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Guest blog by Brad Hutchcraft

There are toys, and then there are trains. Toys are fun, but trains bring out something else. Maybe it's the feeling of nostalgia, or maybe it's the delusional thinking that I could just step on a locomotive and successfully operate it. Either way, one of my favorite moments each Christmas is when we pull out the Lionel O-Gauge and set it up under the tree.

    The news was awful. Then, I heard those three life-saving words that sounded strangely familiar.

    A guns-blazing attack on a San Bernardino, California "holiday party." Fourteen dead, 21 wounded.

    One of the wounded was Denise Peraza. But for the heroism of coworker Shannon Johnson, she would probably have been one of the fatalities.

      "Active shooter in Colorado Springs." When I got the news alert, I turned to a news channel right away. I have friends in that city.

      After a violent five-hour siege, the gunman surrendered. And the tragic count of dead and wounded began to become clear. But so did the heroism in the middle of the fear and the violence.

        As I watched heartbreaking scenes from last week's terror attacks in Paris, my mind flashed back some 22 years.

        The morning after the 1993 bombing of the World Trade Center, I flew from New York to speak in another city. To my surprise, we were greeted by a TV crew, asking, "How are New Yorkers feeling after this attack?" They came to me first.

          I've been in three hurricanes. But always on land. I can't imagine what it would be like to face it on the water.

          The crew of the container ship El Faro were on pace to be well ahead of Hurricane Joaquin last week. Until they suddenly found themselves with no propulsion system.

            If I was back in elementary school, and they asked me to write a composition on "My Summer," I'd have one word on the paper. Amazing.

            Because I spent it on Indian reservations with a team of 60 Native American young people. Who stood on rez basketball courts, pouring out their Hope Story of how Jesus has rescued them. I had a front row seat on God's awesomeness.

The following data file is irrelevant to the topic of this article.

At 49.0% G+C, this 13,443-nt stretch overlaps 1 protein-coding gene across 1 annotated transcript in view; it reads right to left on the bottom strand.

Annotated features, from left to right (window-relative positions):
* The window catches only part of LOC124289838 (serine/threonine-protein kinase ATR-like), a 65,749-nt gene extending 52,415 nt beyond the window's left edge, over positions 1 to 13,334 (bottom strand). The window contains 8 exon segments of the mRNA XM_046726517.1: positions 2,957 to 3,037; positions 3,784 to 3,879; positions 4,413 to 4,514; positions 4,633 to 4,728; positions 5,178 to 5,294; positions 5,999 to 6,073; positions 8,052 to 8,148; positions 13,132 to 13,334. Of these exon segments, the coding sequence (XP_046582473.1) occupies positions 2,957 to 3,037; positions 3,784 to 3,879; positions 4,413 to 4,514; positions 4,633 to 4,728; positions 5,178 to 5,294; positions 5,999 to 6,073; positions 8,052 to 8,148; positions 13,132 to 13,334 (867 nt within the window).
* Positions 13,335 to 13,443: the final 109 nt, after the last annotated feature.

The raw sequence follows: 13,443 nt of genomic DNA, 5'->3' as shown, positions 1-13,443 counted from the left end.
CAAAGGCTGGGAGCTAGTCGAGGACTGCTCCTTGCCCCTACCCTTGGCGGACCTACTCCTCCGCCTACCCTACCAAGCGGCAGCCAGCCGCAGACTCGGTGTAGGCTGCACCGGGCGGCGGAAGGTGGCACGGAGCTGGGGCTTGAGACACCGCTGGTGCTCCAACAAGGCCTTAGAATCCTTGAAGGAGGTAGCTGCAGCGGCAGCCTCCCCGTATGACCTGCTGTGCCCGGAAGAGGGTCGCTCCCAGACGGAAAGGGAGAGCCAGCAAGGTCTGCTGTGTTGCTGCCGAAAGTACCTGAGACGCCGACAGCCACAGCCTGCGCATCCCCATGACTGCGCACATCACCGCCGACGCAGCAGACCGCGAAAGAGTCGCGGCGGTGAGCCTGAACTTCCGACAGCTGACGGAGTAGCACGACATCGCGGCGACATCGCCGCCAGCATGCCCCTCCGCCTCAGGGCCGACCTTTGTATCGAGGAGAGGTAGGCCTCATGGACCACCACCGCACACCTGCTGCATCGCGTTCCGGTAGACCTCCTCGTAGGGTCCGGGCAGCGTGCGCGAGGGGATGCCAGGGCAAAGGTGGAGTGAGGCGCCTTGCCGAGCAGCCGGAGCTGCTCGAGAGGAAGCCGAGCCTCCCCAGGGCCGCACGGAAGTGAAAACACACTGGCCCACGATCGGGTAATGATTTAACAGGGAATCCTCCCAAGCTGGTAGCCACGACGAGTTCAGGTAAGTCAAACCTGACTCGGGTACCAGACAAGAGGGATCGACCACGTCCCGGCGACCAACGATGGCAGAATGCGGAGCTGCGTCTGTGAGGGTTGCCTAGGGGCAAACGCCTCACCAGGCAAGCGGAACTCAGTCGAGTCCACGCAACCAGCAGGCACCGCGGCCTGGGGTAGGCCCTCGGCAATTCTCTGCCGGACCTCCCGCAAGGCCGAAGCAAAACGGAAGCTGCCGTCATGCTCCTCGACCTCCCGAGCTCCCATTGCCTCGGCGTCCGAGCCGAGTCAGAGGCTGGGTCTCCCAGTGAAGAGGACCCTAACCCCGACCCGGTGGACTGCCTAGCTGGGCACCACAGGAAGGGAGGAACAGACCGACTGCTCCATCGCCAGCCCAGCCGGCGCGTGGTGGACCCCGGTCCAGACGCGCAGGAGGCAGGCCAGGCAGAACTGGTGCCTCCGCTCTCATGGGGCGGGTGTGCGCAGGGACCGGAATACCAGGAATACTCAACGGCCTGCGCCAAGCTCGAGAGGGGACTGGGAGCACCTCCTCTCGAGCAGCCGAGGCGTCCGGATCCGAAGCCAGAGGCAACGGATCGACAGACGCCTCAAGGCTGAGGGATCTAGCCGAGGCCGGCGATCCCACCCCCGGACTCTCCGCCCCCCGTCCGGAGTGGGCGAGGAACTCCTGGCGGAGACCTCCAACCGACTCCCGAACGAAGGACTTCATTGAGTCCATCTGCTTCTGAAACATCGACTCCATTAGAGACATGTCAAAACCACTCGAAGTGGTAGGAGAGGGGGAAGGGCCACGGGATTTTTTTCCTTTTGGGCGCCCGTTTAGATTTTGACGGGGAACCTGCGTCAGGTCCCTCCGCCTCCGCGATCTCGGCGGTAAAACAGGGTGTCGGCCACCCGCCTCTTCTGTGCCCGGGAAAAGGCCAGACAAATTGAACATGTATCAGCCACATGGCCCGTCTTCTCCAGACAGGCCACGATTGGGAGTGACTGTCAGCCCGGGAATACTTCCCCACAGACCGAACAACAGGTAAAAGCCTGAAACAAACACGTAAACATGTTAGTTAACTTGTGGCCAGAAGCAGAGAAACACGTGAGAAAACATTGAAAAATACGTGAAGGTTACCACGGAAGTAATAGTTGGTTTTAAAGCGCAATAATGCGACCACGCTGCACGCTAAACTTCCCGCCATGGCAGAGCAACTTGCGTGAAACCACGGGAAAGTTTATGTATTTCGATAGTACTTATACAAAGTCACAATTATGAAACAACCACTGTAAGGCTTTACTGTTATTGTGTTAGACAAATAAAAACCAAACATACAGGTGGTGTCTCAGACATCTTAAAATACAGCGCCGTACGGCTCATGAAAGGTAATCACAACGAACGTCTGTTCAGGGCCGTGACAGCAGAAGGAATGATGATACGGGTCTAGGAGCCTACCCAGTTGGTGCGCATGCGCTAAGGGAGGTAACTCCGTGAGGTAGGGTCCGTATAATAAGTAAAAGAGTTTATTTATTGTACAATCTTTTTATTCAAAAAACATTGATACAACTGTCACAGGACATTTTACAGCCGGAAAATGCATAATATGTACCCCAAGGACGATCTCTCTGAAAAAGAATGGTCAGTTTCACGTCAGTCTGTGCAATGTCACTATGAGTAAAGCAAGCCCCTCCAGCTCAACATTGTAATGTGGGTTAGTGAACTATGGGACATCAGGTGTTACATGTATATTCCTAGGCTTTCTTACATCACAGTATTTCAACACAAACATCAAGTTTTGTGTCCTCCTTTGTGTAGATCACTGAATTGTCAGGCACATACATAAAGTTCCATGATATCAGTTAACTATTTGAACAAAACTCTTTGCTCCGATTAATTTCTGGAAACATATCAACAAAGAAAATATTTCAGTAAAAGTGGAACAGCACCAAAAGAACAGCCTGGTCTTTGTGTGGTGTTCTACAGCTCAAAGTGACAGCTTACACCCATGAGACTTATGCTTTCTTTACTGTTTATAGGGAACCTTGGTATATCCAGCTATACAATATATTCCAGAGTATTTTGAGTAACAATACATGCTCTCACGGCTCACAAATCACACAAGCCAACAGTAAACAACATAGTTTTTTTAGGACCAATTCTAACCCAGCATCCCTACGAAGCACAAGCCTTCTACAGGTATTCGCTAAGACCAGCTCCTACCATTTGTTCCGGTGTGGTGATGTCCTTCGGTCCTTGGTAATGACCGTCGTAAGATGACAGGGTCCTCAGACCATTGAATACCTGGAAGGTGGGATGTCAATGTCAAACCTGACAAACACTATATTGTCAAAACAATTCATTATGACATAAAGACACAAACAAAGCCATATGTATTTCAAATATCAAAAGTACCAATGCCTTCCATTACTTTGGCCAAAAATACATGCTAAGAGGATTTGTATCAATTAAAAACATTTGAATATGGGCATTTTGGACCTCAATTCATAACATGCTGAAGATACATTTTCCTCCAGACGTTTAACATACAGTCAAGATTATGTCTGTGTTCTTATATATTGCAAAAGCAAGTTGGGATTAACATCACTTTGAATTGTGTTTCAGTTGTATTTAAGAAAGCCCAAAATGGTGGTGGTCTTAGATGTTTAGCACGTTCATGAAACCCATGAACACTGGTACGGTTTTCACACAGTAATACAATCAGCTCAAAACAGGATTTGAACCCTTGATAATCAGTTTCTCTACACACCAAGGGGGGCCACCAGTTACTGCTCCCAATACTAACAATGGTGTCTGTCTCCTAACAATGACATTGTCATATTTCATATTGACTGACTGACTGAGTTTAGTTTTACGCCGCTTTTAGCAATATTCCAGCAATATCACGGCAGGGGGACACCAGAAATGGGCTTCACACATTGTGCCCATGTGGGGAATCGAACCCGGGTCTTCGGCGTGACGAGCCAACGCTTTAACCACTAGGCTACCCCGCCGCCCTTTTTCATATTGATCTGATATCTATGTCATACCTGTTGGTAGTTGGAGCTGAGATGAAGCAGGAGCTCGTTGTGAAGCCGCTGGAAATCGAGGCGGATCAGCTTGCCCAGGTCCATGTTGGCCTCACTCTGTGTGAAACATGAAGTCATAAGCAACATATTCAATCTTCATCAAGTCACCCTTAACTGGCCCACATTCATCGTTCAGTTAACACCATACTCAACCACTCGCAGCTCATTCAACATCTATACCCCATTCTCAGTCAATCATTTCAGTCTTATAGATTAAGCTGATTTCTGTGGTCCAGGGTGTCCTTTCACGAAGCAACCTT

There was a miracle in the wildfire the other night. On an Indian reservation where we have many dear friends.

              We've watched the news with growing concern - and intensifying prayer - as the path of the fire's destruction has grown steadily. We learned some of our "family" there have their church and some loved ones in a town surrounded by the flames.

                A part of my heart's been in Charleston, South Carolina the past few days. So has a part of America's heart. As the hate-driven murder of nine Christian worshipers - in the church - has devastated a city and riveted the nation. With seasoned reporters groping for words. Like "horrific." "Heartbreaking."

                But even more overwhelming than the brutal crime has been the response of the families whose loved ones were murdered. "I forgive you."

                  "There are five Gospels - Matthew, Mark, Luke, John - and the Christian. Most people never read the first four."

                  That observation, made long ago, couldn't be more true today.

                  If our world's getting darker, then something must be wrong with what folks are "reading." In the Christians - the messengers - they know (that was last time). And with their Message. Actually, with the way they represent it.

                    Boom. Suddenly all the lights went out in the conference center where we were staying. Just as we were all making our way out of our rooms and down the long hallway to breakfast.

                    The hallway was longer than usual that morning. Totally dark. Turns out the entire region had experienced a power failure. Because a squirrel got into a relay station and gnawed through a cable. Fried squirrel. Lights out.

                                  

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